Aristotle taught that every virtuous act or attitude is a balance, or mean, between two extremes. In order to achieve an ethical balance, one should strive neither to have too much of, nor too little of, certain qualities. A courageous person, for instance, is neither rash (excess) nor cowardly (deficiency). A generous person is neither wasteful (excess) nor stingy (deficiency). While one might argue that there are certain acts or attitudes that fail to fit in this model — who, for example, can love excessively? — the idea seems applicable when considering one’s attitude towards the environment.

The excessive side of the conservation argument — the most extreme form of environmentalism — is often self contradictory. In one breath it asserts that the smallest microorganism has the same inborn right to life as a human being (be careful where you step!), placing all life on equal moral grounds. In the next breath it seems to assert that humans are of such importance that their wasteful fossil-fuel-consuming behavior can bring the world to ruins, as if they were higher than any other power or influence, natural or supernatural.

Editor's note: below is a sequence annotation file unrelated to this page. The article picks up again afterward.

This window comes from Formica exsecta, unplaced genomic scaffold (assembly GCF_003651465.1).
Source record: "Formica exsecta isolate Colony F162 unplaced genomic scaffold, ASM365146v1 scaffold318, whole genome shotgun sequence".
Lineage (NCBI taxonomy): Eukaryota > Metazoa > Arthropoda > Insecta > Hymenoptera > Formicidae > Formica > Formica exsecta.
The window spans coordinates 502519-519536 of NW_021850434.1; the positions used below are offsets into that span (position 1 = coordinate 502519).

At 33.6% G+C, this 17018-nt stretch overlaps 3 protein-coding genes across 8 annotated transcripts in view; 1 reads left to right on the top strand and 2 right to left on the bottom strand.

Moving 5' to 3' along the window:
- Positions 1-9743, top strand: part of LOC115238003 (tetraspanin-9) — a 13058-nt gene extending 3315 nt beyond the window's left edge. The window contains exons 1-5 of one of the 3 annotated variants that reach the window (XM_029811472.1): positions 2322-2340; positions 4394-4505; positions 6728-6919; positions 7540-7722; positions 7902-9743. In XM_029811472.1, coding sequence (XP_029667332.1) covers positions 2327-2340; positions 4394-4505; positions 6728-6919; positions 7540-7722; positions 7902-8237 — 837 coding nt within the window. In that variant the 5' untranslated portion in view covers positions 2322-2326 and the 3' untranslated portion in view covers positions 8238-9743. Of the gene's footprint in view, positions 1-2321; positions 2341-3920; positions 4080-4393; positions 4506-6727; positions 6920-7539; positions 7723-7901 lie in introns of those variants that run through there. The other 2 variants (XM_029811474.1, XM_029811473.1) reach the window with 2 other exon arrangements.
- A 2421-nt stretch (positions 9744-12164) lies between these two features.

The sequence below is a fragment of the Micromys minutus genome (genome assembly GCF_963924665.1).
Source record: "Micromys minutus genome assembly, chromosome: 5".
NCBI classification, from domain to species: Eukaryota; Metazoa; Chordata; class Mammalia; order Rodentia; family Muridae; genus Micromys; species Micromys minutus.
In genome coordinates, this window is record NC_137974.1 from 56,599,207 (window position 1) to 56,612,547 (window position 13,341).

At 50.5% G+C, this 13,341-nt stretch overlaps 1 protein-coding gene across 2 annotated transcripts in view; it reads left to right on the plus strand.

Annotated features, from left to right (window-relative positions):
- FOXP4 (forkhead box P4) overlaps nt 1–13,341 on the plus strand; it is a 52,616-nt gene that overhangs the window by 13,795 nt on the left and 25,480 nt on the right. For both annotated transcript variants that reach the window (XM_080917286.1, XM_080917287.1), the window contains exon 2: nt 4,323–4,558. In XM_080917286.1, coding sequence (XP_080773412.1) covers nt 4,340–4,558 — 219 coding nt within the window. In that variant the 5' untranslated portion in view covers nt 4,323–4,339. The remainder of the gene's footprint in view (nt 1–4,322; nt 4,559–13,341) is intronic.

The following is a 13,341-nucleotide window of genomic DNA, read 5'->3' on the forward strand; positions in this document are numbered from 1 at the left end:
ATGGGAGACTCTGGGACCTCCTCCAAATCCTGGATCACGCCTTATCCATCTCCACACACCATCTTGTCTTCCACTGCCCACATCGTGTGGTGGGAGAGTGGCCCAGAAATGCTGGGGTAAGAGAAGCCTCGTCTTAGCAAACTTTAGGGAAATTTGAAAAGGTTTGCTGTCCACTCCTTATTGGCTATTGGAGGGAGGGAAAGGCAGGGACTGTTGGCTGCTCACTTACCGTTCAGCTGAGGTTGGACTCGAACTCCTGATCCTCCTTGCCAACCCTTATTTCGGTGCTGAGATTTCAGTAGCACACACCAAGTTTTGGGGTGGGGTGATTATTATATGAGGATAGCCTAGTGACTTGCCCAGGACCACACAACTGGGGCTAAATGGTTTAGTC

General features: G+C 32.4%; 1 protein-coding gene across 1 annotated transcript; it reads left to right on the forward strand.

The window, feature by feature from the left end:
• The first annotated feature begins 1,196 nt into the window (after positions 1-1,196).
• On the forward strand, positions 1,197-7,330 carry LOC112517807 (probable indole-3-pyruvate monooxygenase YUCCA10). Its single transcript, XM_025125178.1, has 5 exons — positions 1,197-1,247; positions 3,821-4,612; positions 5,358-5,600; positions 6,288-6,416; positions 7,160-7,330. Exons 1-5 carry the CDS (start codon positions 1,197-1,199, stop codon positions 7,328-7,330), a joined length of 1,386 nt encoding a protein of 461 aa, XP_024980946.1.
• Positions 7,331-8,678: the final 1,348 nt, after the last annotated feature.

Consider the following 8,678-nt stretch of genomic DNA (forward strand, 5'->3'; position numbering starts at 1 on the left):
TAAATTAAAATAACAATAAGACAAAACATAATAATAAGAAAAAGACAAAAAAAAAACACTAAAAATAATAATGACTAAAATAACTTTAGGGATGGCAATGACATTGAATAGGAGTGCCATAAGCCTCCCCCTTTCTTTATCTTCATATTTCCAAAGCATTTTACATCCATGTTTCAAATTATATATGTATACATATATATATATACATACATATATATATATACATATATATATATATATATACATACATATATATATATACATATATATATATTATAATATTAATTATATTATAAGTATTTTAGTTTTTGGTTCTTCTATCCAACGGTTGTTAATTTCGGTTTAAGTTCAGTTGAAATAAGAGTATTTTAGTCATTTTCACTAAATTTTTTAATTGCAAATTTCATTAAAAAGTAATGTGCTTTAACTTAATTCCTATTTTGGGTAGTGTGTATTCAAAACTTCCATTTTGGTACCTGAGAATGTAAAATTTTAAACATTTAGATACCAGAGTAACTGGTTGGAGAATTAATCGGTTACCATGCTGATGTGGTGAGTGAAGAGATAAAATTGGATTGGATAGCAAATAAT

The deficient side of the conservation argument, while perhaps not as self-contradictory (there usually isn’t enough thought to give rise to contradiction), is equally, if not more arrogant than the excessive side. Rather than being too careful, the deficient side of the argument is too careless. It asserts that regardless of what scientists say, one’s behavior will not change. It laughs at reason, often with a drawl, and relies on populist masses and rhetoric for its support.

If a virtuous balance, or temperate view of the environmental issues of the day, can be found somewhere in between these two extremes, it seems worthwhile to pursue.

8 Thoughts on “A Temperate View of the Environment”

  • I read you blog post about A Temperate View of the Environment. i probably lean right and think that almost all people want clean air, clean water, forests, and prairie land. They want to live in their cities, towns, and rural areas and enjoy nature when they can and want. This is a view that I think is commonly ignored in considering environmental issues and should be the foundation for discussion. It is the cost and priority that is hotly debated.

    • Paul, thanks for your comment. You raise a good point about the cost and priority of environmental stewardship being highly debatable issues. Many have pointed out, for instance, that those who struggle to meet basic human needs are less inclined to discuss pollution, especially the pollution that may result directly from their efforts to meet those needs (see Guha, How Much Should a Person Consume?). I certainly don’t place judgment on them.

      What concerns me is that many of us have long since met our basic needs (and reasonable wants) — we are, by all measures, living in the most prosperous period in the history of the world — yet rather than turning our attention to helping others to meet their basic needs and learning to live peaceably in our communities, we want still more and more “stuff,” convinced somehow that there isn’t enough to go around. There is enough and to spare.